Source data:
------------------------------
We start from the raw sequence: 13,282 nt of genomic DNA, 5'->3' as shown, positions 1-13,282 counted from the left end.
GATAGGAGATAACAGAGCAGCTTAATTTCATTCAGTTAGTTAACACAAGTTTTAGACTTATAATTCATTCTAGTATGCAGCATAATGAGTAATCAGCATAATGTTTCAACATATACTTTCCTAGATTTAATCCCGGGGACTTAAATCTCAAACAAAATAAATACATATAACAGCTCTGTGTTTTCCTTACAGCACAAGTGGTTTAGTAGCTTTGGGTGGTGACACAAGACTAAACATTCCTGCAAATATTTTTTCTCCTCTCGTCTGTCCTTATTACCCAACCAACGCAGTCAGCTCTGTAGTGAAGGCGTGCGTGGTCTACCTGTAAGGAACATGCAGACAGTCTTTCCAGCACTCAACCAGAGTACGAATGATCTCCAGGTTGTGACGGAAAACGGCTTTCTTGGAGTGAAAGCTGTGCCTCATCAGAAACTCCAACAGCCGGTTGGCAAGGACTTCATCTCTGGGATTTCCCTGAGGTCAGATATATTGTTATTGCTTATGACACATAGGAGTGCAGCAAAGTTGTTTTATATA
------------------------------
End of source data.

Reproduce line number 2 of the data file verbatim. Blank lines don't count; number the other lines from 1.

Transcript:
GATAGGAGATAACAGAGCAGCTTAATTTCATTCAGTTAGTTAACACAAGTTTTAGACTTATAATTCATTCTAGTATGCAGCATAATGAGTAATCAGCATAATGTTTCAACATATACTTTCCTAGATTTAATCCCGGGGACTTAAATCTCAAACAAAATAAATACATATAACAGCTCTGTGTTTTCCTTACAGCACAAGTGGTTTAGTAGCTTTGGGTGGTGACACAAGACTAAACATTCCTGCAAATATTTTTTCTCCTCTCGTCTGTCCTTATTACCCAACCAACGCAGTCAGCTCTGTAGTGAAGGCGTGCGTGGTCTACCTGTAAGGAACATGCAGACAGTCTTTCCAGCACTCAACCAGAGTACGAATGATCTCCAGGTTGTGACGGAAAACGGCTTTCTTGGAGTGAAAGCTGTGCCTCATCAGAAACTCCAACAGCCGGTTGGCAAGGACTTCATCTCTGGGATTTCCCTGAGGTCAGATATATTGTTATTGCTTATGACACATAGGAGTGCAGCAAAGTTGTTTTATATA